Depending on which God you take Word of God from it varies. Certain people claim they're simply roommates. One version claims that they're the Younger and Older Brother as seen from the perspective of the other. Originally they were supposed to be Father (Bert) and Son (Ernie), but original producers thought that a Child talking to thier parent in the manner Ernie did to Bert was a bit much.
I think they keep it vauge so theres more room for different jokes. It really depends which is funnier.
Interestingly enough, when the Norwegian version of the show premiered, the kids in the test audience seemed to just assume that Bert was Ernie's father.
The issue of Santa Claus in the Christmas Eve on Sesame Street special. One of the major points is that Big Bird doesn't need to know if Santa is real or not. But Cookie Monster knows his phone number! Cookie called Santa! Santa apparently is in the phone book or something, so why is the "reality" of St. Nick in question in the Sesame Street universe?
IIRC, the subject of that special wasn't if Santa Claus was real or not, but how he fit through the tiny chimney of 123 Sesame Street. So Big Bird sat up on the roof, determined to find out how Santa did it. Of course, he dozes off, and wakes up just in time to hear Santa leaving.
The bigger logic flaw for this troper (and which turned out of kind of be how Gordon resolves the question at the end) was—Big Bird is worried because Oscar says Santa can't get down chimneys and therefore can't leave any presents, right? This isn't Big Bird's first time at the Christmas rodeo, though. The correct response to Oscar's 'theory' is "Oh, yeah? Then how did he get the presents in the house LAST year, smart guy?" Which in the end is basically what Gordon tells him ("Does it look like no one's getting any presents?") Oscar's got Big Bird going on the HOW part of the question, but as it's already been demonstrated that Santa DOES get in, why agonize over the how with the assumption that if you don't find out, Santa will no longer be able to do it? (Unless Oscar does in fact know Santa's real, as Cookie seems to, and is even CRUELER than we thought, because in the Sesame Street universe it's the opposite of what he implies to Big Bird—if you do know how Santa does it, then he doesn't bring presents. And this was an even eviler plot than it seems on face value. Oscar wasn't just trying to mess with Big Bird's head, he was trying to trick him into actually not getting any presents!)
Demons are both real and malevolent in the Sesame Street world. No, really, see the special "don't eat the pictures". And that Just Bugs Me.
Not only demons, but a (somewhat cleaned-up) version of the ancient Egyptian afterlife to boot. But apparently, Osiris is James Mason, so it's okay.
Referencing the time when the episodes are being made is a good thing. But why is Abby, a toddler, the only on camera person on Sesame Street who owns a cell phone?
All the Muppets have been around since the early '70s, and many were old enough then to have been around for decades even at that point. They're old enough to not exactly be able to keep up with all this newfangled technology the kids are into these days.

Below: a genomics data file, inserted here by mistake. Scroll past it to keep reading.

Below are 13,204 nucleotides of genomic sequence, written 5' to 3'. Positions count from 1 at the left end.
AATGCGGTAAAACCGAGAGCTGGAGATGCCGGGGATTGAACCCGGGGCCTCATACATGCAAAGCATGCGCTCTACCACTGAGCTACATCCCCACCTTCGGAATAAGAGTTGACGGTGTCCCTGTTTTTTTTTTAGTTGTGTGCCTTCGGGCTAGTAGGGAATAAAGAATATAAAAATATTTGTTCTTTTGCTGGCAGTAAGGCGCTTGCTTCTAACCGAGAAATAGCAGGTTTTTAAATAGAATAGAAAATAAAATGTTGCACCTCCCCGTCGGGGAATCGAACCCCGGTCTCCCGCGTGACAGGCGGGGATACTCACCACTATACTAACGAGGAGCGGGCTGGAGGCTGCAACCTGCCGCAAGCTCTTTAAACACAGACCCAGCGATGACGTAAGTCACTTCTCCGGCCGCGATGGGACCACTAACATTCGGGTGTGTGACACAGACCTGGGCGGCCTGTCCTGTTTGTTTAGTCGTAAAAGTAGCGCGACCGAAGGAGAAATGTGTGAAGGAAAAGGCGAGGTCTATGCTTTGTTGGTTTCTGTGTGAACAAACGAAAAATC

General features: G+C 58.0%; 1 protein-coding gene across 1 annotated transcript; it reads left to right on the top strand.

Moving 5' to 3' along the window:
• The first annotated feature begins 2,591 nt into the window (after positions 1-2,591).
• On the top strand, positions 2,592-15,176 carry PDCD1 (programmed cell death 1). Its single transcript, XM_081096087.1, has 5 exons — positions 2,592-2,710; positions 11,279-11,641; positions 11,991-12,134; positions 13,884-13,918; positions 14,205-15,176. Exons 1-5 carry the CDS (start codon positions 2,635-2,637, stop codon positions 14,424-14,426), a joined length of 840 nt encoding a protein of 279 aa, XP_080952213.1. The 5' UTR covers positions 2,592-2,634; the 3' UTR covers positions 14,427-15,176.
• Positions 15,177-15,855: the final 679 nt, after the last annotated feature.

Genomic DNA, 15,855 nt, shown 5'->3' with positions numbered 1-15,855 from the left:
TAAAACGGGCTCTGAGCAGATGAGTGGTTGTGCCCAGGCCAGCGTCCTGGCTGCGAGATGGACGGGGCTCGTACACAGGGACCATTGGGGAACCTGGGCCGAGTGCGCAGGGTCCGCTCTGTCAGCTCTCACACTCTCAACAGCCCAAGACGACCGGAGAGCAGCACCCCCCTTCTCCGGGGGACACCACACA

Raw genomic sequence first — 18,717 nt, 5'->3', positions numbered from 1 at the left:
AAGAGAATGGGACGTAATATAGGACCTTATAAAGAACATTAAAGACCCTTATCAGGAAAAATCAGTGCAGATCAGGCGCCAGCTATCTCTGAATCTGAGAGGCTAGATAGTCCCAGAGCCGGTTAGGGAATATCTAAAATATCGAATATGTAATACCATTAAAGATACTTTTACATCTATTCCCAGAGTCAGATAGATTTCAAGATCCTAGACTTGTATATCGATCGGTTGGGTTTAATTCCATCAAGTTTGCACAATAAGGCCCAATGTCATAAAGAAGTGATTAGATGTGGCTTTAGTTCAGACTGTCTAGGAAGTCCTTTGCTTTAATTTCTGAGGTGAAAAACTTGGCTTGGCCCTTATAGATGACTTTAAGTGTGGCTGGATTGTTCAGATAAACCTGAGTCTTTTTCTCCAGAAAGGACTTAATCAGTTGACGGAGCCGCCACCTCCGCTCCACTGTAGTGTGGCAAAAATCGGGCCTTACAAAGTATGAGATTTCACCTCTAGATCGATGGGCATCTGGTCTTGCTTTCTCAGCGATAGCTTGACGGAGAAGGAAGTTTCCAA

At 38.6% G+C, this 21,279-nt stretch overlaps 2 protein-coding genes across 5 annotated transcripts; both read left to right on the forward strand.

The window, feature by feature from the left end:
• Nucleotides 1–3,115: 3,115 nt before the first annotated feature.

There was an episode where Oscar got a cell phone and was using it to annoy people.
In the late 90s, cell phones did start appearing on the show... back when people still called them cellULAR phones, and when they were still basically like pocket-sized cordless phones. Similarly, it was around 2000 or so when computers started to pop up on the show as well... how come we still don't see a whole lot of them either?
Toddlers dating. Especially dating Elmo. Abby get away from that red freak before he corrupts your magic.
Both of the items I made above regarding Abby came from a time when Headscratchers was still called It Just Bugs Me. To actually answer, after watching some episodes as an adult, it seems that Abby and Elmo are paired a little too often. An episode that opens with them sunbathing side by side did it for me.
Original poster of the Headscratcher here: I learned of a musical (I think) when I was listening to the radio where Elmo gets his hands on Abby's wand.
Why does Cookie Monster have to eat less cookies, but Elmo doesn't have to go to speech therapy? Children don't need to be thinking that they should be speaking about themselves in the third-person!
Remember to send Baby Beaw Baby Bear to those therapy sessions too!
As mentioned below, anyone who's actually been watching the show knows that no, Cookie Monster's diet hasn't been changed in the slightest.
"Well me known for eating cookie, When me don't, they shout, "Look, he trying to throw loyal fans a curve! What he doing eating fish, Or vegetable dish? Man, he sure got lot of nerve!" Actually, if we want to send Elmo to speech therapy for being a Third-Person Monster, maybe Cookie should drop in from time to time for inappropriate use of object pronouns, and omission of linking verbs.
Elmo is supposed to be around 3.5 years old, and kids that age do sometimes refer to themselves in third person. If you go on the theory that Muppets are adults/older, but just not used to the human world and its conventions, maybe the third-person thing is a leftover quirk of Elmo's that doesn't transfer into our world that well. As for Baby Bear, maybe the producers thought (think) that having him attend speech therapy would teach that there is something "wrong" with speech impediments/disabilities (and you don't normally see that kind of sensitivity toward disabilities, so if that's true, thank heavens). And the reason Cookie Monster took flak about his cookie habit is because the Moral Guardians need to get a life. Never, not once, have I heard of a child watching Cookie Monster and growing up to be an obese, type 2 diabetic cookie addict.